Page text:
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Building Usable EMRs: What About The Patient?

I think most of us reading HealthcareScene.com blogs like this one would agree that for EMRs to become more usable, the process of developing them will have to change.  Specifically, everyone seems to agree that if vendors and physicians don’t work together on usability, we’ll end up with with system after system that nobody wants.

But what about patients? Do they have a role in making sure EMRs are usable?  According to Jon Mertz, the answer is a definite yes.  As Mertz sees it, it’s not good enough for vendors and physicians to talk shop to one another — patients will have to be part of the conversation.  I think he makes a lot of sense.

Talking with EMR vendors is a good way for physicians to get more of what they want, but it’s not enough, Mertz argues, I think quite persuasively. It’s also important for physicians to ask patients want to see in an EMR, especially so given that patients will eventually have access to all of that information. “Patients add an essential perspective to how an [EMR] should be used,” Mertz writes. “It is a system to serve them and their care.”

Vendors should also be talking to patients as well as physicians, Mertz suggests. “Even though physicians, clinicians, and administrative personnel are the primary users of an EHR, their solutions benefit patients, too. Information in an EHR will be viewed and carried forward by patients, so they can provide a valuable perspective on usability.”

The final step in this cycle is to develop a patient base which actively uses EMR data and is quite willing to offer feedback on how the process is working. Specifically, they need to be capable of letting hospitals, physicians and other providers know how their access to data is working, especially if the form they’re getting in doesn’t serve their needs.

I really appreciated Mertz’s take on getting patients involved in the EMR usability process. It’s a point that doesn’t get made often enough — and will definitely need to be talked up more in the future. After all, without patients feeling comfortable with their data, the ultimate goals of Meaningful Use aren’t attainable.

November 12, 2012 I Written By

Anne Zieger is veteran healthcare consultant and analyst with 20 years of industry experience. Zieger formerly served as editor-in-chief of FierceHealthcare.com and her commentaries have appeared in dozens of international business publications, including Forbes, Business Week and Information Week. She has also contributed content to hundreds of healthcare and health IT organizations, including several Fortune 500 companies.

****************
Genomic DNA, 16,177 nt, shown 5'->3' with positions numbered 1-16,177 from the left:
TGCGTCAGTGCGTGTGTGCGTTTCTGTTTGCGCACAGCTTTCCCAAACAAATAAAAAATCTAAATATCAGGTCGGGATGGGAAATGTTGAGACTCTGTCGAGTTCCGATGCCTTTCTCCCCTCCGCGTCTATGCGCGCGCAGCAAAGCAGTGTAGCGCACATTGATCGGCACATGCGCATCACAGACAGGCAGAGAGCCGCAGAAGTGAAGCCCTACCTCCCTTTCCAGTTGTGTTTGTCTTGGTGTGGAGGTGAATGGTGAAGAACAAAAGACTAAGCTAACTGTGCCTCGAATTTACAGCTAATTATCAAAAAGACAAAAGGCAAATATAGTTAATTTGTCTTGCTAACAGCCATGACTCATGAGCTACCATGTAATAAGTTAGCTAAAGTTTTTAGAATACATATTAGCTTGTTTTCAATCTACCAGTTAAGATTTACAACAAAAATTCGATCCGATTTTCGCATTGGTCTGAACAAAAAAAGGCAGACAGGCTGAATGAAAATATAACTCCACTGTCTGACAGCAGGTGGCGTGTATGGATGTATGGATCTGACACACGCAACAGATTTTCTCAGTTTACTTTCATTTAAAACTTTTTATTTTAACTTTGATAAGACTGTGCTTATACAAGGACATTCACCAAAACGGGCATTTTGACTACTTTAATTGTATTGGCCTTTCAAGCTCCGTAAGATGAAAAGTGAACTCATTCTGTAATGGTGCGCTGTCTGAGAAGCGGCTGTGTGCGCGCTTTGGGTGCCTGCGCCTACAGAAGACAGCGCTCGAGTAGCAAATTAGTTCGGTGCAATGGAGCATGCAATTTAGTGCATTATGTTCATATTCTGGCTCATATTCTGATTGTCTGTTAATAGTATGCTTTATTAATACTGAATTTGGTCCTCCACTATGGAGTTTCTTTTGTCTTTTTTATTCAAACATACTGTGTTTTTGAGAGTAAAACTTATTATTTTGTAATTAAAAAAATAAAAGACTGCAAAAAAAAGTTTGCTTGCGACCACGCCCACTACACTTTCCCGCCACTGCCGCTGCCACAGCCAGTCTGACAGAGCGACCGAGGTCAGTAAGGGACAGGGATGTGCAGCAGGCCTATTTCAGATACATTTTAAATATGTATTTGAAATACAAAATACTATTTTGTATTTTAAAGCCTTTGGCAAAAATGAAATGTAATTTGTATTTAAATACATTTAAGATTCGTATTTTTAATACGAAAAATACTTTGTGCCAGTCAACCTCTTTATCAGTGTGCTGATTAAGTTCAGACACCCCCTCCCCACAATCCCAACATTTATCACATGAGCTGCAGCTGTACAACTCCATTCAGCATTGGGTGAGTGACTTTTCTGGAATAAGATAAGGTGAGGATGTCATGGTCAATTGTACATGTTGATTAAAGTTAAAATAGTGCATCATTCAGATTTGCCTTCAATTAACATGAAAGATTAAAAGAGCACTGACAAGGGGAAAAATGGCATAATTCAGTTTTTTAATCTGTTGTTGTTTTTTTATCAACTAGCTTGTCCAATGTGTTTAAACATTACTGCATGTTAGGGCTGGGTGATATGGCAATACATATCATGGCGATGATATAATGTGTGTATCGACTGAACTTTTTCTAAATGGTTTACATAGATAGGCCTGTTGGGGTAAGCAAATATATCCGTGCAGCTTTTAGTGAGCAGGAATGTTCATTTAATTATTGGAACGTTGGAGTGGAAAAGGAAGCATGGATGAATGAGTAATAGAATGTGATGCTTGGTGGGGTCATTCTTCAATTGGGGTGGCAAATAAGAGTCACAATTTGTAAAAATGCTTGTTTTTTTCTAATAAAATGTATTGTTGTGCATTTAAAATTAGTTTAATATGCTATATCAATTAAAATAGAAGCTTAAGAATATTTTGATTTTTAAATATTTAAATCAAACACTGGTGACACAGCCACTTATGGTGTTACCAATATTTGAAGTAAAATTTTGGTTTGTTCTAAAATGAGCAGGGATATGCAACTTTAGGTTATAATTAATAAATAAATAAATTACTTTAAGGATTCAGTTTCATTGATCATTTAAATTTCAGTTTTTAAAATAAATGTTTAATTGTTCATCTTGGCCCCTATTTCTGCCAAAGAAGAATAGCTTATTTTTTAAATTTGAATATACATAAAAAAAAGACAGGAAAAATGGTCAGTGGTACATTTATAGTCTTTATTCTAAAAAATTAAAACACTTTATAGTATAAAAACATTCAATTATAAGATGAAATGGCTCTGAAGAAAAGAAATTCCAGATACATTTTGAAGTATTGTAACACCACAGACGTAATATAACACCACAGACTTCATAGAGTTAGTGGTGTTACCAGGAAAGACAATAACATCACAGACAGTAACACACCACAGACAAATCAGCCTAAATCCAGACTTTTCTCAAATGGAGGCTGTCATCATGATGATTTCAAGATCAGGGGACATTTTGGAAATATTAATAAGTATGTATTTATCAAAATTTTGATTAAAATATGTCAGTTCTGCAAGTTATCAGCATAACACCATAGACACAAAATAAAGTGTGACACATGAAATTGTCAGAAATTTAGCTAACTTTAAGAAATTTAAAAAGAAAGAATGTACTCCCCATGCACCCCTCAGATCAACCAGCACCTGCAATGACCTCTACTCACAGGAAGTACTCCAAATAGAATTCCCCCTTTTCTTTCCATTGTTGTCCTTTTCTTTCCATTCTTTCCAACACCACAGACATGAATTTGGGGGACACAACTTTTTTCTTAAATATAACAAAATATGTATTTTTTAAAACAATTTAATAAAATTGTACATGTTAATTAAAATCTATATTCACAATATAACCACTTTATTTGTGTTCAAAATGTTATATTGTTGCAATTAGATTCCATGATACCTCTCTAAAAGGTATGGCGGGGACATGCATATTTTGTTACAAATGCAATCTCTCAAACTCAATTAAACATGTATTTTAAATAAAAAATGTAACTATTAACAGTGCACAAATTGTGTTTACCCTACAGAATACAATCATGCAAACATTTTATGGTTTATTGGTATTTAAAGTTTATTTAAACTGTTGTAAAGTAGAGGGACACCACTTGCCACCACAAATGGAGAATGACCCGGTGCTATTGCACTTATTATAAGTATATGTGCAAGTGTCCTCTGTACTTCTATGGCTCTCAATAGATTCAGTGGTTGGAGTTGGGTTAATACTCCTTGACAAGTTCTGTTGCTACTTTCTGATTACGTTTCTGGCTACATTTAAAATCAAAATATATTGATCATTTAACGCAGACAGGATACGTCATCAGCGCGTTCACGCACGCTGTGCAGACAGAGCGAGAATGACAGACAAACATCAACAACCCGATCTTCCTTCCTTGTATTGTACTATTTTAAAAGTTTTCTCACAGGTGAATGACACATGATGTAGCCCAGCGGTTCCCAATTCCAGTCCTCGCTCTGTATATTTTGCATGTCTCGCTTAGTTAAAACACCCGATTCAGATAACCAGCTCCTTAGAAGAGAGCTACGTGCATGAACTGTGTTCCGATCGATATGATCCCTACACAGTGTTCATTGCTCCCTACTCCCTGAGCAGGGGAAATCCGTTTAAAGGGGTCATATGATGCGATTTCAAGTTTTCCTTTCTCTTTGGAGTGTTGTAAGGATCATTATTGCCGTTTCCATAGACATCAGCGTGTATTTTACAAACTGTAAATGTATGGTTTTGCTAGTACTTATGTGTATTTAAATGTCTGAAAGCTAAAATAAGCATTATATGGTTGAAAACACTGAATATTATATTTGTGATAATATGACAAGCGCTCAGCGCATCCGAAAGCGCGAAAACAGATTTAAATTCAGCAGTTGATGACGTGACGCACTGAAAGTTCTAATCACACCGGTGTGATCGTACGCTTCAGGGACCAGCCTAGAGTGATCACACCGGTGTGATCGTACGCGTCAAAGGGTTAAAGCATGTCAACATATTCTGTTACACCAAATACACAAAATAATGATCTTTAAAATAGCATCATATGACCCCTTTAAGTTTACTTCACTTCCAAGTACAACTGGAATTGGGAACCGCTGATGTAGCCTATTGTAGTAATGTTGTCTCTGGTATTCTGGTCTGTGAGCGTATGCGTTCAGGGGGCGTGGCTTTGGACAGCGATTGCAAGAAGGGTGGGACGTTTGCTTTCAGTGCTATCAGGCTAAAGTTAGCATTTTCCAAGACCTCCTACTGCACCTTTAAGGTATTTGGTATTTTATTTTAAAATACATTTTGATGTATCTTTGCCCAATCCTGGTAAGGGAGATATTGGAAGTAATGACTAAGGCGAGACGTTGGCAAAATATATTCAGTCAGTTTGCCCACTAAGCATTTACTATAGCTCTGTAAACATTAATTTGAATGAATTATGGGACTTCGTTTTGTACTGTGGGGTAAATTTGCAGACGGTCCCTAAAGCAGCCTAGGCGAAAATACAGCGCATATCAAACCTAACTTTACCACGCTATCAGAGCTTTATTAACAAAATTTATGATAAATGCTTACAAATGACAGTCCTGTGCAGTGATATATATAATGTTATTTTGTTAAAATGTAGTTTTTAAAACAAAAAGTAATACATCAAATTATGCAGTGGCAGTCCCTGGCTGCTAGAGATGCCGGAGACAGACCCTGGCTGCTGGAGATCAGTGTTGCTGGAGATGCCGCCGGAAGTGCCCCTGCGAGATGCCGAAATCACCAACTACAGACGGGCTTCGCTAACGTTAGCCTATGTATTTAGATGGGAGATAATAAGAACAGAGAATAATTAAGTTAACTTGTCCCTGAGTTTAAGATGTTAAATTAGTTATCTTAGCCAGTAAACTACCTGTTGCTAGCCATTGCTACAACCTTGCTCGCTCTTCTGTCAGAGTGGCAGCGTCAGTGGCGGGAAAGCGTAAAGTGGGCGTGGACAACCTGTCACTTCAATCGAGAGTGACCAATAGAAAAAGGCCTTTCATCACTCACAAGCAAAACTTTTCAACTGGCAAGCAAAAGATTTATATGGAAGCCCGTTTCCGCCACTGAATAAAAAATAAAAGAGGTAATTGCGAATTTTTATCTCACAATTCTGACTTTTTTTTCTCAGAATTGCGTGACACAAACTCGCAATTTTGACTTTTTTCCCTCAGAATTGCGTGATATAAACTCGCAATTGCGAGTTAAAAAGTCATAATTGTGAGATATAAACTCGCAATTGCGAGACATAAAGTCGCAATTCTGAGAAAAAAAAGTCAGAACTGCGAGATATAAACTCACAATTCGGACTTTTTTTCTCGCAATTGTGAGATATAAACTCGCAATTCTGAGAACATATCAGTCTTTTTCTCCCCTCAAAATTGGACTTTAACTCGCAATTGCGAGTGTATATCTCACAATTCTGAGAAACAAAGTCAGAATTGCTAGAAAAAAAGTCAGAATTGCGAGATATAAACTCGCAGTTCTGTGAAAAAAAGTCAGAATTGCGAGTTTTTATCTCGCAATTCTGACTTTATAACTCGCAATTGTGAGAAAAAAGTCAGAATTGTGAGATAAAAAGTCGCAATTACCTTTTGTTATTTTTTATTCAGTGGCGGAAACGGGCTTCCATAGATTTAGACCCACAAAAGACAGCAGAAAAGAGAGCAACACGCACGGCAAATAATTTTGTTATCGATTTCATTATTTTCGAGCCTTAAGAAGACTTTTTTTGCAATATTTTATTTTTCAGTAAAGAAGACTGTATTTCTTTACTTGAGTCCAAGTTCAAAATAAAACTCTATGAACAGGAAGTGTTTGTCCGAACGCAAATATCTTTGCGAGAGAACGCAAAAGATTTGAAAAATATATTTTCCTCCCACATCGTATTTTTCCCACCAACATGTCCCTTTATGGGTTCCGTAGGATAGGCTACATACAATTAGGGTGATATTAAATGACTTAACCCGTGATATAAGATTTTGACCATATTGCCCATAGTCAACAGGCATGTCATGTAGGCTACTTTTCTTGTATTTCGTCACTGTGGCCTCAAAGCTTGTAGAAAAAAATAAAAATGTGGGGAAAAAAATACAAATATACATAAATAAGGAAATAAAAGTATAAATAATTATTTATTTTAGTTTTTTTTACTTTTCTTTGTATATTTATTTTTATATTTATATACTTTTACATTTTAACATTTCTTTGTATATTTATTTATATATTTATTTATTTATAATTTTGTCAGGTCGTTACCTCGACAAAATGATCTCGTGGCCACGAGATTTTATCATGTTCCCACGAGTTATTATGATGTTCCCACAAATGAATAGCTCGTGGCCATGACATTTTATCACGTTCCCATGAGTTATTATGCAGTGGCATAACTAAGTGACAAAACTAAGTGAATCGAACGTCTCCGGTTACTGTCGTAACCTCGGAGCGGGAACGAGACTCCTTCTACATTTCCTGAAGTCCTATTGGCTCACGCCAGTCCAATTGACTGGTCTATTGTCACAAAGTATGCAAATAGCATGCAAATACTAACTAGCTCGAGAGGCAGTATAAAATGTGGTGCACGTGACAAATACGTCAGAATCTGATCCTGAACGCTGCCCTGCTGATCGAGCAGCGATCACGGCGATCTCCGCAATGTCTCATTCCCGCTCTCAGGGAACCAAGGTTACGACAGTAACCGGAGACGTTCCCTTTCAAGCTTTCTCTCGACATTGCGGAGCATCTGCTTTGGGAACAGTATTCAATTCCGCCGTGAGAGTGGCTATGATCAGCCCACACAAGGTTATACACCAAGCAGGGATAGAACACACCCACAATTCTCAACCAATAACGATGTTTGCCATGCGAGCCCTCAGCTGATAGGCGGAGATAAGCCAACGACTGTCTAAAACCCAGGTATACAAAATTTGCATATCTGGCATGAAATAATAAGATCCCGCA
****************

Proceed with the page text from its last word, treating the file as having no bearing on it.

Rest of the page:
Doctor Says His EMR Offers Too Much Information

Looked at one way, the more data a doctor has, the better. After all, doctors are trained to sift effortlessly through thousands of data points and head inerringly for ones that matter most. And if that’s true, well, EMRs should be the greatest thing ever to happen to medicine.

Well…not really, according to Dr. Westby G. Fisher, who feels that floods of EMR data are actually causing big problems.

There’s so much data that we risk doctors becoming lost in it. It is entirely possible that we are in danger of not being able to find our most important clinical signals amongst the noise and clutter of all the data.

It’s not just that EMRs are set up to deliver excess information to doctors, Dr. Fisher says. It’s also that EMRs have to be the Swiss Army Knife of medicine, offering something unique for nurses, administrators, geeks, the government, legal system and more. What that means is data, data and more data, he notes.

In his view, the programmers who are rolling out EMRs and implementing Meaningful Use requirements may be brilliant, but they’re nearly clueless when it comes to understanding how doctors actually interact with patients. What happens he notes in an inarguable aside, is that as programmers respond to requirements, they pile on all kinds of junk which ruins the physicians’ user experience: “buttons, flags, optios, icons, colors, warning alerts and (if we’re lucky) text.”

What about having so-called “scribes” enter the data, logically and simply, so doctors can just review, study and diagnose?  Not much help, as all that does is move doctors a small step above being data entry clerks, Dr. Fisher says: “With such a model, aren’t we just changing our doctors from data entry to quality assurance personnel?”

Folks, some of these are arguments you’ve heard before, but I still think Dr. Fisher makes some really important points. If you too wonder whether EMRs — in their current form at least — are bad for the medical  profession, check his piece out. It’s worth a read.

March 28, 2012 I Written By

Anne Zieger is veteran healthcare consultant and analyst with 20 years of industry experience. Zieger formerly served as editor-in-chief of FierceHealthcare.com and her commentaries have appeared in dozens of international business publications, including Forbes, Business Week and Information Week. She has also contributed content to hundreds of healthcare and health IT organizations, including several Fortune 500 companies.